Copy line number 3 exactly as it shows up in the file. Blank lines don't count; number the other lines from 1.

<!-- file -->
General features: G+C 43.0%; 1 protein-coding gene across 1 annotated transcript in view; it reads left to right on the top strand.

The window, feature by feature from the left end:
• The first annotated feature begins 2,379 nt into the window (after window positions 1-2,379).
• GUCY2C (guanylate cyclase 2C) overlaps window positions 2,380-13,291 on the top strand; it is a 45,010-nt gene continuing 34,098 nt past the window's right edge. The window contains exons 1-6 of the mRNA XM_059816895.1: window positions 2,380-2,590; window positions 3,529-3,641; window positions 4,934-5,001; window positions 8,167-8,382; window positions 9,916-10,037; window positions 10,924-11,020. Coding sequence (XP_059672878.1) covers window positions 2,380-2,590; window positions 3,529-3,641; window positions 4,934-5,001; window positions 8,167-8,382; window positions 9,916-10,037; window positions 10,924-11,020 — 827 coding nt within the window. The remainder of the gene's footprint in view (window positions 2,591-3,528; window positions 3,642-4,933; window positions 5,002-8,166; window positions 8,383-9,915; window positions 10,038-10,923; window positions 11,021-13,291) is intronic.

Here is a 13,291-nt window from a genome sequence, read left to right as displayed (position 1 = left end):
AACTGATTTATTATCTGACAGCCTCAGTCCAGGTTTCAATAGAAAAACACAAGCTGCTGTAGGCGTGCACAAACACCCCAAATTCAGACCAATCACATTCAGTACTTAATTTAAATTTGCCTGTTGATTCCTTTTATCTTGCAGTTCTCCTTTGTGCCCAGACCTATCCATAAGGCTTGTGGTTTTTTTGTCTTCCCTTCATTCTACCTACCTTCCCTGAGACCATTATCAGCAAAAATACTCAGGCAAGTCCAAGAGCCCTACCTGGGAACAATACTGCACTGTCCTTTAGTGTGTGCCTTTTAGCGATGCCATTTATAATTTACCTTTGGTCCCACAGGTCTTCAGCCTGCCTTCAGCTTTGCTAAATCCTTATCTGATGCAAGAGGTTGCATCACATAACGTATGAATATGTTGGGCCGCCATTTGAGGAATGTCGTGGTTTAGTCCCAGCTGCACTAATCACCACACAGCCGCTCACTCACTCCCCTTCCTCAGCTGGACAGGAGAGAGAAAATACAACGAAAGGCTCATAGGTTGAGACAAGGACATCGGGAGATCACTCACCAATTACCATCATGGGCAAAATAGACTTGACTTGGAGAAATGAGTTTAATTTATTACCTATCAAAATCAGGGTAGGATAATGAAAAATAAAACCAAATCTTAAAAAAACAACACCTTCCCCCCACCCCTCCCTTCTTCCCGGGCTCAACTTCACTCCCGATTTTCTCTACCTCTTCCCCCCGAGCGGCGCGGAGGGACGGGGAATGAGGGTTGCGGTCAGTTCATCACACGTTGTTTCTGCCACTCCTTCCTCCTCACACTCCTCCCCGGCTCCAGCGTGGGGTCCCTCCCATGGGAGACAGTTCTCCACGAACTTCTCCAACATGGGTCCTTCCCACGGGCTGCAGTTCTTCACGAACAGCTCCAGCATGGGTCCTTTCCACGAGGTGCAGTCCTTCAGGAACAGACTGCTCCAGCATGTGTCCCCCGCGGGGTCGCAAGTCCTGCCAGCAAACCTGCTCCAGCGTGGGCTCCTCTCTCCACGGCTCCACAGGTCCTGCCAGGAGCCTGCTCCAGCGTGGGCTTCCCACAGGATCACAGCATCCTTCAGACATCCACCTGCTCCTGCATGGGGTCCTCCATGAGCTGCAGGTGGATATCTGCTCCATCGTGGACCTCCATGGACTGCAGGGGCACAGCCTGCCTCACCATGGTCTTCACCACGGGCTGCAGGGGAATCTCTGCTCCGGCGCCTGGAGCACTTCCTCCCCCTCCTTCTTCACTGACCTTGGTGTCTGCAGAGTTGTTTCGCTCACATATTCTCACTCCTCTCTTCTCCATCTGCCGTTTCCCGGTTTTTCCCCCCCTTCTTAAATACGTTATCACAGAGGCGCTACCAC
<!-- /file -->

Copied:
• The first annotated feature begins 2,379 nt into the window (after window positions 1-2,379).